Gratitude and Dissatisfaction

It can be difficult to listen to someone express dissatisfaction with an open mind.
Instead of receiving the comments as a reflection of someone else’s feelings, we insert ourselves into the mix, imbuing their comments with accusation and expectation and responding with defensiveness.

Rather than risk criticism, we act quickly to shut down their complaints. Sometimes we take issue with the validity of their dissatisfaction, directly opposing the
position they’ve taken. But often our defensiveness takes a less direct approach.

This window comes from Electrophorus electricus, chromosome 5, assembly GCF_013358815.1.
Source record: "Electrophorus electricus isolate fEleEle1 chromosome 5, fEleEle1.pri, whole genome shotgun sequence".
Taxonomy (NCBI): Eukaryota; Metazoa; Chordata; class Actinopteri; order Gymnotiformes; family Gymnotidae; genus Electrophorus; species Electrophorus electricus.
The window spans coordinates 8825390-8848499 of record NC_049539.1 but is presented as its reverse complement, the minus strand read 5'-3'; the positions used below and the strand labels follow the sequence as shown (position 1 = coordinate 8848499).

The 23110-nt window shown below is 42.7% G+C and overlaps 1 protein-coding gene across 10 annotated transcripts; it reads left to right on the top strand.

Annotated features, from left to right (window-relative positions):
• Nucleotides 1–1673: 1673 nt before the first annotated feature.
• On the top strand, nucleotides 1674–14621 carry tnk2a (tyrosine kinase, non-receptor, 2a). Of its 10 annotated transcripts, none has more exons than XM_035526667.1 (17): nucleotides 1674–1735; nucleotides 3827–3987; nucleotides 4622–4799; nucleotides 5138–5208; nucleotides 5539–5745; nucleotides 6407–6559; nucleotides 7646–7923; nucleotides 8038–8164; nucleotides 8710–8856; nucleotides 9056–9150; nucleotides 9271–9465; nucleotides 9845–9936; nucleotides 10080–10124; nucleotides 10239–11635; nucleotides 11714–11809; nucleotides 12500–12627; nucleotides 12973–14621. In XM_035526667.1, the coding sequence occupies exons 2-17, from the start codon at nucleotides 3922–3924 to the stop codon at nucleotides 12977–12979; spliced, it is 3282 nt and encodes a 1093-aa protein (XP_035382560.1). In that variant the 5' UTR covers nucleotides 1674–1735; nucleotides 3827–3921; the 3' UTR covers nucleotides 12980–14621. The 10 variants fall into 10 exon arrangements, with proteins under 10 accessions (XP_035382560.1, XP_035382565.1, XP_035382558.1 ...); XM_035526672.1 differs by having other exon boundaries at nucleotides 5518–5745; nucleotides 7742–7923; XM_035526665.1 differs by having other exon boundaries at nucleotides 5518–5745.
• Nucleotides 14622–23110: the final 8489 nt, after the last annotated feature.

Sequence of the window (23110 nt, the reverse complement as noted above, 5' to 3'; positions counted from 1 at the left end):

We ignore the specifics of their concern altogether and instead accuse them of being

This approach is both brutally effective and relationally devastating. It not only shuts
down a specific complaint, it also discourages expressing dissatisfaction in the future.
The message is clear: if you were grateful, you wouldn’t be dissatisfied so if you
express dissatisfaction, you must be ungrateful. The problem is, that’s just not true.

What is true is that gratitude, the act of being intentionally grateful, is important and

However, it does not blind us to the problems around us. Rather, diligent gratitude actually encourages healthy dissatisfaction. When we are intent on recognizing the positive elements of our life, it is easier to relinquish petty complaints, but it also highlights areas of disparity, injustice, and spurs us to believe in our own ability to
create positive change.


Jill Howgate